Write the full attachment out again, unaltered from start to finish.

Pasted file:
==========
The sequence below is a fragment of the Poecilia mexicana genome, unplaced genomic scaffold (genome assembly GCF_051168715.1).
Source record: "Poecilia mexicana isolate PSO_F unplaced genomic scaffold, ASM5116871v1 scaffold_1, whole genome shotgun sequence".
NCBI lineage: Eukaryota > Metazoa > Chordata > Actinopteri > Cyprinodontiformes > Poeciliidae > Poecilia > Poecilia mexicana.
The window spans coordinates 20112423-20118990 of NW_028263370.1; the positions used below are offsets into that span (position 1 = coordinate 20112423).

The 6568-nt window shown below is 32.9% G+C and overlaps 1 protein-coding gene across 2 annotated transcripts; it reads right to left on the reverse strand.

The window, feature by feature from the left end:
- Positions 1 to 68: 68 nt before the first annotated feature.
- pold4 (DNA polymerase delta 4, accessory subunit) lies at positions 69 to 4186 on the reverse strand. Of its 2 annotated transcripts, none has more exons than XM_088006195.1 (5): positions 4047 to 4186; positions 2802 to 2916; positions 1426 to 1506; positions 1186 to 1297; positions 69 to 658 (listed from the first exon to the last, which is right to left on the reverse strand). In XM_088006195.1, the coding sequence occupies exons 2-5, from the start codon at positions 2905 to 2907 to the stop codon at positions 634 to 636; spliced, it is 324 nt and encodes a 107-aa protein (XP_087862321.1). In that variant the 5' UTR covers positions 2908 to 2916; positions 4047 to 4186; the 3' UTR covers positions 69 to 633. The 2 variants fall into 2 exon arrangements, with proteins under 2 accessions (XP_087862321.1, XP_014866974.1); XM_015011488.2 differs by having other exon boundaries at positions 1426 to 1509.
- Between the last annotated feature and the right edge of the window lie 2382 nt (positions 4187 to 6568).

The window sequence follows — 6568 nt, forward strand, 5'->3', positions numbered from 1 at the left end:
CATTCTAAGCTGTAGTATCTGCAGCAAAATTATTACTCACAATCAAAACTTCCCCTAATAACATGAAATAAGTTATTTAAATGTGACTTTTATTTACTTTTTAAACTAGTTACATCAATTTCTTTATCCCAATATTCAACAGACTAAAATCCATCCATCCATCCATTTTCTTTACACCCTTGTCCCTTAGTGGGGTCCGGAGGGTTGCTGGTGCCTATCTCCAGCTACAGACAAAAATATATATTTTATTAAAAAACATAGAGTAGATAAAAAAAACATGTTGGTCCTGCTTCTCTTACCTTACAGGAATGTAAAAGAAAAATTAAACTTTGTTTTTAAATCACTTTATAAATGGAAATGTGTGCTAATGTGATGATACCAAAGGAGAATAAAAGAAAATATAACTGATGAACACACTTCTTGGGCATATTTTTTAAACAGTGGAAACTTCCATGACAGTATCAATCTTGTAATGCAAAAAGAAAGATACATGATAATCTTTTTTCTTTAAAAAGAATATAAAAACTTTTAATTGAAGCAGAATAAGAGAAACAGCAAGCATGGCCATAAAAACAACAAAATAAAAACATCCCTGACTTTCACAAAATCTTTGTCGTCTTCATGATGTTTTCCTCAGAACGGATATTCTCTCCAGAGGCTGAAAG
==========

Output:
The sequence below is a fragment of the Poecilia mexicana genome, unplaced genomic scaffold (genome assembly GCF_051168715.1).
Source record: "Poecilia mexicana isolate PSO_F unplaced genomic scaffold, ASM5116871v1 scaffold_1, whole genome shotgun sequence".
NCBI lineage: Eukaryota > Metazoa > Chordata > Actinopteri > Cyprinodontiformes > Poeciliidae > Poecilia > Poecilia mexicana.
The window spans coordinates 20112423-20118990 of NW_028263370.1; the positions used below are offsets into that span (position 1 = coordinate 20112423).

The 6568-nt window shown below is 32.9% G+C and overlaps 1 protein-coding gene across 2 annotated transcripts; it reads right to left on the reverse strand.

The window, feature by feature from the left end:
- Positions 1 to 68: 68 nt before the first annotated feature.
- pold4 (DNA polymerase delta 4, accessory subunit) lies at positions 69 to 4186 on the reverse strand. Of its 2 annotated transcripts, none has more exons than XM_088006195.1 (5): positions 4047 to 4186; positions 2802 to 2916; positions 1426 to 1506; positions 1186 to 1297; positions 69 to 658 (listed from the first exon to the last, which is right to left on the reverse strand). In XM_088006195.1, the coding sequence occupies exons 2-5, from the start codon at positions 2905 to 2907 to the stop codon at positions 634 to 636; spliced, it is 324 nt and encodes a 107-aa protein (XP_087862321.1). In that variant the 5' UTR covers positions 2908 to 2916; positions 4047 to 4186; the 3' UTR covers positions 69 to 633. The 2 variants fall into 2 exon arrangements, with proteins under 2 accessions (XP_087862321.1, XP_014866974.1); XM_015011488.2 differs by having other exon boundaries at positions 1426 to 1509.
- Between the last annotated feature and the right edge of the window lie 2382 nt (positions 4187 to 6568).

The window sequence follows — 6568 nt, forward strand, 5'->3', positions numbered from 1 at the left end:
CATTCTAAGCTGTAGTATCTGCAGCAAAATTATTACTCACAATCAAAACTTCCCCTAATAACATGAAATAAGTTATTTAAATGTGACTTTTATTTACTTTTTAAACTAGTTACATCAATTTCTTTATCCCAATATTCAACAGACTAAAATCCATCCATCCATCCATTTTCTTTACACCCTTGTCCCTTAGTGGGGTCCGGAGGGTTGCTGGTGCCTATCTCCAGCTACAGACAAAAATATATATTTTATTAAAAAACATAGAGTAGATAAAAAAAACATGTTGGTCCTGCTTCTCTTACCTTACAGGAATGTAAAAGAAAAATTAAACTTTGTTTTTAAATCACTTTATAAATGGAAATGTGTGCTAATGTGATGATACCAAAGGAGAATAAAAGAAAATATAACTGATGAACACACTTCTTGGGCATATTTTTTAAACAGTGGAAACTTCCATGACAGTATCAATCTTGTAATGCAAAAAGAAAGATACATGATAATCTTTTTTCTTTAAAAAGAATATAAAAACTTTTAATTGAAGCAGAATAAGAGAAACAGCAAGCATGGCCATAAAAACAACAAAATAAAAACATCCCTGACTTTCACAAAATCTTTGTCGTCTTCATGATGTTTTCCTCAGAACGGATATTCTCTCCAGAGGCTGAAAG